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Old 04-20-2014, 06:41 AM
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Default Help me understand differential gear ratios

In most geared systems there is a ratio between the driven gear and the drive gear that is simply the ratio of the pitch circles. Increasing the ratio means the driven gear gets bigger and the drive gear gets smaller, (like changing cogs on a bicycle.) The centerline of each gear remains fixed and the contact point moves. The size of the gear teeth remains constant and the number of teeth on the gear changes.

How does this work in a differential? I can see how the pinion gear diameter changes by adding or removing teeth, but what happens to the ring gear? Does the diameter change? It canít get any bigger than the stock ratio because there isnít room in the housing. It could get smaller. Does that mean that the pinion shaft becomes longer, (and weaker) to mate with the ring gear? The ring gear thickness must change to keep the bearing centerlines and mate with the pinion. Is that why a 5.26 is weaker than a 3.7, because the backing of the ring gear is too thin? Are the teeth a constant size, or do they change with the ratio?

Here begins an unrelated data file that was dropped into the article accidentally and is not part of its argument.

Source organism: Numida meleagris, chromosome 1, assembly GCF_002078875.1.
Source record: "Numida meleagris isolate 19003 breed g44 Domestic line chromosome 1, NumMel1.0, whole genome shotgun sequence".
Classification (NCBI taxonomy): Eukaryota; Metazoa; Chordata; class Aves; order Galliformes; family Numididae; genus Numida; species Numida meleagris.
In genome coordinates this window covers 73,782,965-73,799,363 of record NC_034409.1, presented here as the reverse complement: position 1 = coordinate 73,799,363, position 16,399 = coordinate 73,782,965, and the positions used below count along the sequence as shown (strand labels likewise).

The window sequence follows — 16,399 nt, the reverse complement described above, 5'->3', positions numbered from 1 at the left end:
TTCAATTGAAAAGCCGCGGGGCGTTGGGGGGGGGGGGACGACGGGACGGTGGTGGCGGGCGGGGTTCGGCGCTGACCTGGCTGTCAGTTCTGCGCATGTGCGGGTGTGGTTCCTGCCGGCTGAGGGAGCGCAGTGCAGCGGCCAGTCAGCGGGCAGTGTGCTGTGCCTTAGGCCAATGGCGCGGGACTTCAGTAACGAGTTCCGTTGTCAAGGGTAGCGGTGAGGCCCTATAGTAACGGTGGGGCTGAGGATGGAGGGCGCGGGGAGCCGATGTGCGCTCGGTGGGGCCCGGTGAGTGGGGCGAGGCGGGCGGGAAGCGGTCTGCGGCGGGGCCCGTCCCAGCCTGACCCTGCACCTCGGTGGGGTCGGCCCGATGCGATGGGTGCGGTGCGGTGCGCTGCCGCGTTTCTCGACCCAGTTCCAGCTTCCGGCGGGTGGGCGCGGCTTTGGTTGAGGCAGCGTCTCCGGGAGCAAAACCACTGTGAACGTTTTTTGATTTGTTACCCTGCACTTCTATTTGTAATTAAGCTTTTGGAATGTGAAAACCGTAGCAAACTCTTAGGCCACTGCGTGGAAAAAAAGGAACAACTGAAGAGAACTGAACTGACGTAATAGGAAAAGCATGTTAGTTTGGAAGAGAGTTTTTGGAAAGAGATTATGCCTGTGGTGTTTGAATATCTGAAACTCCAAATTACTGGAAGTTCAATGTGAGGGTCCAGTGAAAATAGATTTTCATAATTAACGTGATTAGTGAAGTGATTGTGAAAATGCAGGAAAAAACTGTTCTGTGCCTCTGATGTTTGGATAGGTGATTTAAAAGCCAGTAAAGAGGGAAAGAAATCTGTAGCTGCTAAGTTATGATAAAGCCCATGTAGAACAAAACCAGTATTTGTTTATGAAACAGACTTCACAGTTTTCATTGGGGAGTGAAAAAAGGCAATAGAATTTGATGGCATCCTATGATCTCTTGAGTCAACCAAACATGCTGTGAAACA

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Old 04-20-2014, 07:51 AM
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I'm not M.E., but the ring gear inside diameter can't change because it bolts to the differential carrier. So that's fixed. The pinion shaft length can't really change because the gear teeth centers must still align to the ring gear teeth centers. The diameter of the shaft itself is fixed practically because that sets the bearing and flange plates drive standardization. The diameter of the pinion gear circle can't change unless you change the thickness of the ring gear itself because the teeth centers still have to stay aligned. IOW, if you increased the diameter of the pinion the ring gear would have to get thinner to keep the teeth aligned.

In a word the pitch (or cone) circle of the gears I don't think changes (much) regardless of the ratio.